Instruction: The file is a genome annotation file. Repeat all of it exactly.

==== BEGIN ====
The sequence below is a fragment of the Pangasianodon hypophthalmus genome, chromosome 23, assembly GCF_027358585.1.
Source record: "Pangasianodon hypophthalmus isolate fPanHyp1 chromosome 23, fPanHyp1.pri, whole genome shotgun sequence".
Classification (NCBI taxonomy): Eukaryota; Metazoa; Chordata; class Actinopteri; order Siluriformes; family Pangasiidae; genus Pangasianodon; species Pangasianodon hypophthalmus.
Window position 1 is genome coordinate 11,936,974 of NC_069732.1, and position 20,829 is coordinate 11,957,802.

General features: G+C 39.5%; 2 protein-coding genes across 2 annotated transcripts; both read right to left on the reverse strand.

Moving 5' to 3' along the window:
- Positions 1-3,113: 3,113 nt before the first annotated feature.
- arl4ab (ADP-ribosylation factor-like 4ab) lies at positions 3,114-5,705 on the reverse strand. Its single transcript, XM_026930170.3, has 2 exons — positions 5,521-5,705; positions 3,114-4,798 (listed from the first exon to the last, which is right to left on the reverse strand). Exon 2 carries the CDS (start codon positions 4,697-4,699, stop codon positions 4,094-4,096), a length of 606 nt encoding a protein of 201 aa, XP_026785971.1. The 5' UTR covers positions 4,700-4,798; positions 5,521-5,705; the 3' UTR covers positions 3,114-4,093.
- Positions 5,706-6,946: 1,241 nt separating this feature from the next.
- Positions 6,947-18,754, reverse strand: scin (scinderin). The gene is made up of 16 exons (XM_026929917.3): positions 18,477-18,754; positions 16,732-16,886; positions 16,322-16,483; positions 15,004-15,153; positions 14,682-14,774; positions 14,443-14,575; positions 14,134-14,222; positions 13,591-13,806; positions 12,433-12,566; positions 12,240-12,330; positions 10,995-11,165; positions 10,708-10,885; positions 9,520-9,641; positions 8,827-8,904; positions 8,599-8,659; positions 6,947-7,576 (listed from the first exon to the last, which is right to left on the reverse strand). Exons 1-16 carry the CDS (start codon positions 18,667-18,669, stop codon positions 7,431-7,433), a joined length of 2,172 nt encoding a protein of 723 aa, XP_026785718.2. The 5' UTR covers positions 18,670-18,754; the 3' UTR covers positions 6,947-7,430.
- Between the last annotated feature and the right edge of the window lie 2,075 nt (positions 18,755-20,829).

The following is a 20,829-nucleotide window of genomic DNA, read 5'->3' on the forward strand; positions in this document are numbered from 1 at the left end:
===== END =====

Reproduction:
The sequence below is a fragment of the Pangasianodon hypophthalmus genome, chromosome 23, assembly GCF_027358585.1.
Source record: "Pangasianodon hypophthalmus isolate fPanHyp1 chromosome 23, fPanHyp1.pri, whole genome shotgun sequence".
Classification (NCBI taxonomy): Eukaryota; Metazoa; Chordata; class Actinopteri; order Siluriformes; family Pangasiidae; genus Pangasianodon; species Pangasianodon hypophthalmus.
Window position 1 is genome coordinate 11,936,974 of NC_069732.1, and position 20,829 is coordinate 11,957,802.

General features: G+C 39.5%; 2 protein-coding genes across 2 annotated transcripts; both read right to left on the reverse strand.

Moving 5' to 3' along the window:
- Positions 1-3,113: 3,113 nt before the first annotated feature.
- arl4ab (ADP-ribosylation factor-like 4ab) lies at positions 3,114-5,705 on the reverse strand. Its single transcript, XM_026930170.3, has 2 exons — positions 5,521-5,705; positions 3,114-4,798 (listed from the first exon to the last, which is right to left on the reverse strand). Exon 2 carries the CDS (start codon positions 4,697-4,699, stop codon positions 4,094-4,096), a length of 606 nt encoding a protein of 201 aa, XP_026785971.1. The 5' UTR covers positions 4,700-4,798; positions 5,521-5,705; the 3' UTR covers positions 3,114-4,093.
- Positions 5,706-6,946: 1,241 nt separating this feature from the next.
- Positions 6,947-18,754, reverse strand: scin (scinderin). The gene is made up of 16 exons (XM_026929917.3): positions 18,477-18,754; positions 16,732-16,886; positions 16,322-16,483; positions 15,004-15,153; positions 14,682-14,774; positions 14,443-14,575; positions 14,134-14,222; positions 13,591-13,806; positions 12,433-12,566; positions 12,240-12,330; positions 10,995-11,165; positions 10,708-10,885; positions 9,520-9,641; positions 8,827-8,904; positions 8,599-8,659; positions 6,947-7,576 (listed from the first exon to the last, which is right to left on the reverse strand). Exons 1-16 carry the CDS (start codon positions 18,667-18,669, stop codon positions 7,431-7,433), a joined length of 2,172 nt encoding a protein of 723 aa, XP_026785718.2. The 5' UTR covers positions 18,670-18,754; the 3' UTR covers positions 6,947-7,430.
- Between the last annotated feature and the right edge of the window lie 2,075 nt (positions 18,755-20,829).

The following is a 20,829-nucleotide window of genomic DNA, read 5'->3' on the forward strand; positions in this document are numbered from 1 at the left end: